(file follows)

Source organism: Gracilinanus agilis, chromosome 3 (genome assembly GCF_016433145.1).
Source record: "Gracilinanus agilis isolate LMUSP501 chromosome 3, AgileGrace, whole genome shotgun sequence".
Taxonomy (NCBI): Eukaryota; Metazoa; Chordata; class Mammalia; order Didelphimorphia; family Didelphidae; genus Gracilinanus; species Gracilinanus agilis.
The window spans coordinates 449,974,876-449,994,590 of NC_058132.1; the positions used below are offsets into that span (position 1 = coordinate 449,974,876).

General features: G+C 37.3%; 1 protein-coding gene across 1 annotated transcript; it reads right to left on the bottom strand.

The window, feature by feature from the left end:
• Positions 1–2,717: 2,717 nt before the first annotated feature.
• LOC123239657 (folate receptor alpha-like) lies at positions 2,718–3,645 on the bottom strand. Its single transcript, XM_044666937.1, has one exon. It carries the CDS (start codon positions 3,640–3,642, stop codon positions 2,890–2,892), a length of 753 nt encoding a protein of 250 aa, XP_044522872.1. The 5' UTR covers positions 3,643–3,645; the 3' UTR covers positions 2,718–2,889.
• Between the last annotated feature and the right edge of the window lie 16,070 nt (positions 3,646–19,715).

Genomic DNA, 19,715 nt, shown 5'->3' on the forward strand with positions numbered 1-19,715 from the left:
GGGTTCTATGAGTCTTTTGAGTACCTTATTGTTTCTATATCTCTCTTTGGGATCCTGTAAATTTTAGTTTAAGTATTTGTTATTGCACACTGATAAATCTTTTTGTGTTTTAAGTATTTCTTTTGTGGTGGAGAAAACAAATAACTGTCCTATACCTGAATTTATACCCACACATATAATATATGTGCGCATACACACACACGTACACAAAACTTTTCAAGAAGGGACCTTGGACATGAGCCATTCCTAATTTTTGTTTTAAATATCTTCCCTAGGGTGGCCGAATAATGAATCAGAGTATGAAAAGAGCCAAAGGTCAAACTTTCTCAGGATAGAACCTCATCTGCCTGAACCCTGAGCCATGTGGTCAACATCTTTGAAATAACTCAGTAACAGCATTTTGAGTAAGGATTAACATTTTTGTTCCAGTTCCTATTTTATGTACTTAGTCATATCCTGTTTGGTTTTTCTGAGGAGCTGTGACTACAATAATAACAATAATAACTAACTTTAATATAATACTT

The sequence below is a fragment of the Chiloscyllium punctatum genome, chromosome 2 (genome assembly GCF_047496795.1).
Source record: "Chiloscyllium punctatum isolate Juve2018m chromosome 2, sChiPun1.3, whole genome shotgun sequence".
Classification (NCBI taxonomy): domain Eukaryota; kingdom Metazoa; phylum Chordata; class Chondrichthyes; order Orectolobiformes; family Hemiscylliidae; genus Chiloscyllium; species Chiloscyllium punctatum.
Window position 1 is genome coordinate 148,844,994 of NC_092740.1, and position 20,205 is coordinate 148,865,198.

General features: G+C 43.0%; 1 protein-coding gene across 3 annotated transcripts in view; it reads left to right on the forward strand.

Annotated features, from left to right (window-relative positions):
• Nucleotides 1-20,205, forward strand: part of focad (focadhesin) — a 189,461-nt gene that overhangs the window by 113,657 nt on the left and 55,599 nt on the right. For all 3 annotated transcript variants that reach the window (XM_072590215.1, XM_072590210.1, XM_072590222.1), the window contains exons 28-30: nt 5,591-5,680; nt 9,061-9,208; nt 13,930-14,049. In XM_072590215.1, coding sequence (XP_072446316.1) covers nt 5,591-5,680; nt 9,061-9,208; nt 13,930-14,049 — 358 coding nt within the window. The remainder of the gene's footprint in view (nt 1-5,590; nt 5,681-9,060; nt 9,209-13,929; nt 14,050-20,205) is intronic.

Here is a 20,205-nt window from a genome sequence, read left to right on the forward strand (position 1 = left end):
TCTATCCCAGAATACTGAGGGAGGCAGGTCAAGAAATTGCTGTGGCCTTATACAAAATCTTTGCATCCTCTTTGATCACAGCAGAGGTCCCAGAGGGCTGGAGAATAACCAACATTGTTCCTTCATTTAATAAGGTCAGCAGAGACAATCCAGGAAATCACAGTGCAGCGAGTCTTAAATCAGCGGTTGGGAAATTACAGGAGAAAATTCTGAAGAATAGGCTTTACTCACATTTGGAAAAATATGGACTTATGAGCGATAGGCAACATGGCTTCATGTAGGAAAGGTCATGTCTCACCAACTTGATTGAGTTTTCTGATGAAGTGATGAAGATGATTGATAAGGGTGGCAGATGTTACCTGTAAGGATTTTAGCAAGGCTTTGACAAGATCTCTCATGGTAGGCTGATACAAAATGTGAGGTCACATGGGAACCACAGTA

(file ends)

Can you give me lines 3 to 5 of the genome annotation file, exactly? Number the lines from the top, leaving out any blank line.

Taxonomy (NCBI): Eukaryota; Metazoa; Chordata; class Mammalia; order Didelphimorphia; family Didelphidae; genus Gracilinanus; species Gracilinanus agilis.
The window spans coordinates 449,974,876-449,994,590 of NC_058132.1; the positions used below are offsets into that span (position 1 = coordinate 449,974,876).

General features: G+C 37.3%; 1 protein-coding gene across 1 annotated transcript; it reads right to left on the bottom strand.